Friendly Not Freaky Streets for Chicago Cyclists

Ok, it’s still a little freaky to be a Chicago cyclist on Dearborn Street. Those cars just a few short feet away seem to be coming right at you! It will take some getting used to. The opening of this new two-direction bike lane on Dearborn Street in mid-December also seemed unseasonable. We see bicyclists glide past every time our Loop Interior Architecture Walking Tour heads up Dearborn. Even those who bike during winter were struck by the timing. Mayor Rahm Emanuel’s committed to dedicating 110 miles of protected lanes by the end of his first term. So it’s now or never, I guess.

Chicago Cycling Plan

Some of the big-thinking ideas for the Chicago Streets for Cycling Plan 2020 seem like a million light years away. But the two-way protected bicycle lanes along Dearborn Street already put us Chicago cyclists past the thirty-mile marker of that goal! At least they got the wheel turning so that we can use them now with spring in the air.

John Greenfield, Streetsblog ChicagoI have to say, my favorite part of the protected bike lane is the streetlight design. They proclaim an importance and demand a respect we haven’t seen since the Critical Mass campaign, “We Are Traffic.” These lights and the new bike lanes prove that cyclists deserve their space on the road, too. Other developments around the city also show a welcomed consideration of cyclists commuting and touring in Chicago.

But I must admit, I’d like to see the bike plan go a little further. These cycling campaigns and improvements declare our bikers’ right to share the road. But I believe education of driving and biking laws would truly make for more bike-friendly streets. How about some Chicago Bike Laws on billboards and posters around the city? They should be an integral portion of the driver license examinations and classes as well.

Improvements for Chicago Cyclists

And–which might make me some enemies here, but I just must say–I’d like to see more tickets issued to both drivers and cyclists. There’s gotta be penalties for those who don’t follow these rules. Their actions consequently put themselves and others in serious danger. I would even go so far as to request that bicycle helmets be mandatory. No matter how many bike lanes we get, it’s still freaky to share the road with uneducated, unprotected drivers, cyclists, and even pedestrians.

But for now, I’ll be content with the City of Chicago‘s evident commitment to cyclists, which is not surprising as local government has always been supportive of the infrastructural necessity of cyclists. The city publishes this great Chicago Bike Map if you haven’t seen it. Also, let us not forget the many courtesies remaining just for Chicago cyclists, like the parking meter pictured below.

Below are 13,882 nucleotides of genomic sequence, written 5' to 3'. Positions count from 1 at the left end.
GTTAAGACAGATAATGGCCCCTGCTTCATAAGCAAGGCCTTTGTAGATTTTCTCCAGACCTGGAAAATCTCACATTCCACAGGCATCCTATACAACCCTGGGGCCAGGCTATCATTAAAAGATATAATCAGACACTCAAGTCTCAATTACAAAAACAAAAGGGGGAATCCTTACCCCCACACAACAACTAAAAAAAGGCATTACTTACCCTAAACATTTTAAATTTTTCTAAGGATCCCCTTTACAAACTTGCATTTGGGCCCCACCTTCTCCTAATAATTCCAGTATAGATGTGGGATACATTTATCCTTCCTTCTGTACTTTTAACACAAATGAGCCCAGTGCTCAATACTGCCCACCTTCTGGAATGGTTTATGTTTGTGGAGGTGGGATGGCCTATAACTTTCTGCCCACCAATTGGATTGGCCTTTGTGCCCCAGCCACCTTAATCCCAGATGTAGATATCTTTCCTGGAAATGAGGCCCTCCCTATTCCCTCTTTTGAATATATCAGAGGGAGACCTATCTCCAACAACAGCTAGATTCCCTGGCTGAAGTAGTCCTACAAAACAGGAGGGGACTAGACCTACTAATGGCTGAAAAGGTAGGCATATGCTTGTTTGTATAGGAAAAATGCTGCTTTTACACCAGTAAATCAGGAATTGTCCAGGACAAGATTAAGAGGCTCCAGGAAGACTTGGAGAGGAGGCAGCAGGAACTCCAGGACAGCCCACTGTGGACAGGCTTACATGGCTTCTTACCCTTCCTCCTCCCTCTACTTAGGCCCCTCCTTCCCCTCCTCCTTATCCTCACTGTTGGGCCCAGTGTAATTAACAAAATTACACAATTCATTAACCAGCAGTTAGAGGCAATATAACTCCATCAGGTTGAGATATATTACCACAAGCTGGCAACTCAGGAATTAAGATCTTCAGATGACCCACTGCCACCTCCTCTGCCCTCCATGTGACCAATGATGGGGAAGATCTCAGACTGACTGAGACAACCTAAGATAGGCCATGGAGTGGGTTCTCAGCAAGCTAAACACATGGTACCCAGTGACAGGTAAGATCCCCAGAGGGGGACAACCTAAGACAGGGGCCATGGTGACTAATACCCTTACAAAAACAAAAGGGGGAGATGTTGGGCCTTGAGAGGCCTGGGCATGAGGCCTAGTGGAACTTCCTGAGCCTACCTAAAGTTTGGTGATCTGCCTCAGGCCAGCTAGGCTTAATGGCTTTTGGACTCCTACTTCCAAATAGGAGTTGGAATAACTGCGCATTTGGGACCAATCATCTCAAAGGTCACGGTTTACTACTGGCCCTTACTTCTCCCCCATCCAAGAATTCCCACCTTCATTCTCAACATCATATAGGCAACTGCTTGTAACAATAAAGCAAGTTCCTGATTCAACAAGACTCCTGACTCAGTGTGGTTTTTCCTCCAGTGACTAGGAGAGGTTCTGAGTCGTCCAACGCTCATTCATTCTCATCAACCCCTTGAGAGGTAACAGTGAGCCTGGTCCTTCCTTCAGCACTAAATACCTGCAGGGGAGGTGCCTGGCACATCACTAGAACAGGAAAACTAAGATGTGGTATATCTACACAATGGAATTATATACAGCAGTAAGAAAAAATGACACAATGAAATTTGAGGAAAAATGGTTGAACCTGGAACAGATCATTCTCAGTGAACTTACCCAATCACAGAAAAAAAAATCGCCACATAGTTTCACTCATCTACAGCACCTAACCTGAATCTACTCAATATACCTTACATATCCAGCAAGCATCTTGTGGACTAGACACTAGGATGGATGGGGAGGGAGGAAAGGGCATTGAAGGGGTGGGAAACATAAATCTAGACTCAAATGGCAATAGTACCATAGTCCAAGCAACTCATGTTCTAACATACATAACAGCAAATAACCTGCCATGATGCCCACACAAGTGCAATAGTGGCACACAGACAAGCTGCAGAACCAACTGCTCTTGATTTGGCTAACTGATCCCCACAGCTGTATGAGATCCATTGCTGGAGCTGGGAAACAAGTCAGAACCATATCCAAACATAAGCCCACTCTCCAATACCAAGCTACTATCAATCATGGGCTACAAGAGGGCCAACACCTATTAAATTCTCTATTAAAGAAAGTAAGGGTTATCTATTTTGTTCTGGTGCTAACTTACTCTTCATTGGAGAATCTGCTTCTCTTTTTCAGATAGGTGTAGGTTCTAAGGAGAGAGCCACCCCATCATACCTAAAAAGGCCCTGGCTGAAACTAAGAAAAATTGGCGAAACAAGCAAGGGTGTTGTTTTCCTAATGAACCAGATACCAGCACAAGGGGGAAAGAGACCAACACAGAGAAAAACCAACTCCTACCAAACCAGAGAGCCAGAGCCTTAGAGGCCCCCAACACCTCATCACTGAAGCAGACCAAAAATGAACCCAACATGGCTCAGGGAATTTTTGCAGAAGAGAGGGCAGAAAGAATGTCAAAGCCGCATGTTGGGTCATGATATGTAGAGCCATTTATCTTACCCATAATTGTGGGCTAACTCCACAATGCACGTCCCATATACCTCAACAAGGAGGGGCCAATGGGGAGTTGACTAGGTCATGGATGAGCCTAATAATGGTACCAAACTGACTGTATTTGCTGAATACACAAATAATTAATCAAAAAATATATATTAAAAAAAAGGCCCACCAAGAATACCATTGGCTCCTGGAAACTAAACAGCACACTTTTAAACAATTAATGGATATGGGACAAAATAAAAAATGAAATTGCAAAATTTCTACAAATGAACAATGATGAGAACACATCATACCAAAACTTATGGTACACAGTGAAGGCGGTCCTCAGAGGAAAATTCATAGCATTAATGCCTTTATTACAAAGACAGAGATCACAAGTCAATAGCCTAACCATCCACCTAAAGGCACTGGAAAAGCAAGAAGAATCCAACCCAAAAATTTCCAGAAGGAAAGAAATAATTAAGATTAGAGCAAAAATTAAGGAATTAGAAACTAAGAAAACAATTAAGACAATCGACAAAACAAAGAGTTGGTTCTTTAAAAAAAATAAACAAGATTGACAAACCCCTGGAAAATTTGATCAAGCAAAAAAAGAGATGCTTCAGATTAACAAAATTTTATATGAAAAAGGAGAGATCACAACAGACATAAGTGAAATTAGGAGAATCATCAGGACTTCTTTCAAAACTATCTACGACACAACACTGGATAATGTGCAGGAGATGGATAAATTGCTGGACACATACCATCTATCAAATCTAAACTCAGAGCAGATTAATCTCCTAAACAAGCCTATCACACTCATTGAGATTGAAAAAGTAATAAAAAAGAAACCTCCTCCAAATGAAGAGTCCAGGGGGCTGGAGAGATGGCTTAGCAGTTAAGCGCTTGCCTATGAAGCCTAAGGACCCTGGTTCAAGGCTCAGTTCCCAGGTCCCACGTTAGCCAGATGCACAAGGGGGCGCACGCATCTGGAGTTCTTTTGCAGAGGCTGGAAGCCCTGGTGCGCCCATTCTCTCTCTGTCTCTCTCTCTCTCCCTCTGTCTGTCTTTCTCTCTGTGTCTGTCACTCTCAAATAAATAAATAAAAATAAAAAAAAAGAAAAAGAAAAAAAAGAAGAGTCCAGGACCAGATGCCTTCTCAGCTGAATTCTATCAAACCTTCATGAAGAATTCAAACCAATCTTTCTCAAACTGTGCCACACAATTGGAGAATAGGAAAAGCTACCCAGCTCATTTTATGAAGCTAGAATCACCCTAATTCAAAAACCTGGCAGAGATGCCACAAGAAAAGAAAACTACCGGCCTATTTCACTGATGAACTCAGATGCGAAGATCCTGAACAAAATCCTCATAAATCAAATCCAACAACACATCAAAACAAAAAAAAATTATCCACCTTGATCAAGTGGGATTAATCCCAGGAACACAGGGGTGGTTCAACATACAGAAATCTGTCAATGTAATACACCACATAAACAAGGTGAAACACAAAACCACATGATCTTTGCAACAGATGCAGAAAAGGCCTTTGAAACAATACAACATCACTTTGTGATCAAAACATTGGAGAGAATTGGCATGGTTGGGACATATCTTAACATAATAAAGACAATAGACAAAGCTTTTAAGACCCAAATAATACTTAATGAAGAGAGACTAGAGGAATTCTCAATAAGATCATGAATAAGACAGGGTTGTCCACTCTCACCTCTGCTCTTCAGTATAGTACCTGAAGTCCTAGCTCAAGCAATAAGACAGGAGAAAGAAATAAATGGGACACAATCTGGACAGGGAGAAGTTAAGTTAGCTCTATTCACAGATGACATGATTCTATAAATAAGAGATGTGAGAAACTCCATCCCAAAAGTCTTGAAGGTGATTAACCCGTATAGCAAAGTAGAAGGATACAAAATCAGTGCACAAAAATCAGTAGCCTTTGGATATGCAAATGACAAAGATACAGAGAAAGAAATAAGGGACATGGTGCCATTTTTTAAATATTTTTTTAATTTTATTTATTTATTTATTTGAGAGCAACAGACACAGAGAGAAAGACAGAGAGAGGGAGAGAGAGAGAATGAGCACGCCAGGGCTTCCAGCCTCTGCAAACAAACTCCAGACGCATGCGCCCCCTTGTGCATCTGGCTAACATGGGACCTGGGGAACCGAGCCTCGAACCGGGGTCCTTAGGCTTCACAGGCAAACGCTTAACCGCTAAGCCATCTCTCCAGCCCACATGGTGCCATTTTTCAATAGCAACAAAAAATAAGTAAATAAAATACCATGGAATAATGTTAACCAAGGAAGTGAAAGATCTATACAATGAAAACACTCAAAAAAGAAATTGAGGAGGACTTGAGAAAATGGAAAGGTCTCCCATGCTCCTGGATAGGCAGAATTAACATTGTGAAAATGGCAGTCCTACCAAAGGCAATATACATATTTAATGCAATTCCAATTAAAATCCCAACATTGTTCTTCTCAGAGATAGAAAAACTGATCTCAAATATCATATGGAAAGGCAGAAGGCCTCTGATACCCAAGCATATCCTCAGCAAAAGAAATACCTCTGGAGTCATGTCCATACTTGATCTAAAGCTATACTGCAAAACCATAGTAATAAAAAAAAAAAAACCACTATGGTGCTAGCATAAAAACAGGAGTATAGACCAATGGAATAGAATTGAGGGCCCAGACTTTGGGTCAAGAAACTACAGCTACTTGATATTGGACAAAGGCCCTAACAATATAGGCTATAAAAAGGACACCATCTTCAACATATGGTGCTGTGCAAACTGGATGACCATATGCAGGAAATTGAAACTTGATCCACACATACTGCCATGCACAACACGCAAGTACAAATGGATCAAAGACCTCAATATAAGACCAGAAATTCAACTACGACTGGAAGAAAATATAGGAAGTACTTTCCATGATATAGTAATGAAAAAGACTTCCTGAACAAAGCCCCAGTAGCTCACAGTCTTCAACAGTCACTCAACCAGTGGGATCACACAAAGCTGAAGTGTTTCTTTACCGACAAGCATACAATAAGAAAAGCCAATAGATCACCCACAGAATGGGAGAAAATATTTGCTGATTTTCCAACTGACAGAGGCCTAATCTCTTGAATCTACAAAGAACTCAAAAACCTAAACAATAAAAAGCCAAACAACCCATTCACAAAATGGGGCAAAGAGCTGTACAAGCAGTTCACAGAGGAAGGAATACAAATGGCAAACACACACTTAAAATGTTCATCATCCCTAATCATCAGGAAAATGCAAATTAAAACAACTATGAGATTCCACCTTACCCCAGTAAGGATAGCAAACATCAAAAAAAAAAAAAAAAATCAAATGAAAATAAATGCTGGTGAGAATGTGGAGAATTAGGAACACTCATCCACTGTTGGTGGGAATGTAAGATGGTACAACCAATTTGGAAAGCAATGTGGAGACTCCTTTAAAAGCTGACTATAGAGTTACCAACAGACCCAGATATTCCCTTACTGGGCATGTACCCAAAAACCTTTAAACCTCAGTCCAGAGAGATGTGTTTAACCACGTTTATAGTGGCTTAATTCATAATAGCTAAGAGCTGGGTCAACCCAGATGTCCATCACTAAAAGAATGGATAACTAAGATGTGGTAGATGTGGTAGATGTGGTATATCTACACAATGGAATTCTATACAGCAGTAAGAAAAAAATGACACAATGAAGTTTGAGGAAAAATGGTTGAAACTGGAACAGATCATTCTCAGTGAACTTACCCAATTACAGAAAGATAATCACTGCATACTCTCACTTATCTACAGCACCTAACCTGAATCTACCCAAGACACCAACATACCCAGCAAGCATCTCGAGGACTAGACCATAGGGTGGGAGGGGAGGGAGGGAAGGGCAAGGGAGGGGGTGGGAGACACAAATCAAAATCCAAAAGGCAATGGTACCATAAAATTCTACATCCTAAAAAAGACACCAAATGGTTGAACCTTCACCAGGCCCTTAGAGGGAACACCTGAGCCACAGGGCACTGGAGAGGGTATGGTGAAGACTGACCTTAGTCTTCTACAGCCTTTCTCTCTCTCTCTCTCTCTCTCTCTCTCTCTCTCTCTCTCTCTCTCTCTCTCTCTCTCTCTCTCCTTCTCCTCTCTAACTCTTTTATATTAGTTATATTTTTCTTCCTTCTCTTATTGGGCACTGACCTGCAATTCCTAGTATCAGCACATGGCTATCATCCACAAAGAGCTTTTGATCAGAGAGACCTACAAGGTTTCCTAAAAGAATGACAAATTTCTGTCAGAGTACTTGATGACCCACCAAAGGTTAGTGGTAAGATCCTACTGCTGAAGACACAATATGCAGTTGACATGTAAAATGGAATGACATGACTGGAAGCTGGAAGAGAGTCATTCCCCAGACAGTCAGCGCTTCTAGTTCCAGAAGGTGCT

And of course we have our peaceful, cyclist-only ride down Lake Shore Drive during Bike the Drive. This annual celebration of cycling, which is the pet project of the very cool Active Transportation Alliance, has been populating our most iconic road with cyclists for ten plus years and going strong.

Another development, one I hold close to heart, has not forged forward like the protected bike lanes, and that is the conversion of the old Bloomingdale railroad line into a 3 mile long park and trail. But I won’t lose heart, because not only do we Chicago cyclists make Seattle cyclists jealous, we’re also in the top five of Bicycling magazine‘s most bike-friendly cities. So thanks Rahm, for making the streets more welcoming and less scary for Chicago bike riders.

— Elizabeth Tieri, Tour Guide

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Ellen

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There is no shortage of things to discover in Chicago—I love being an urban explorer and uncovering its hidden places. I have an MA in Public History from Loyola University Chicago, and I have worked as a museum educator and kindergarten teacher. My desire to learn new things fuels my passion for educating others, which I get to experience every day as a Chicago tour guide. I live in the northern neighborhood of Rogers Park.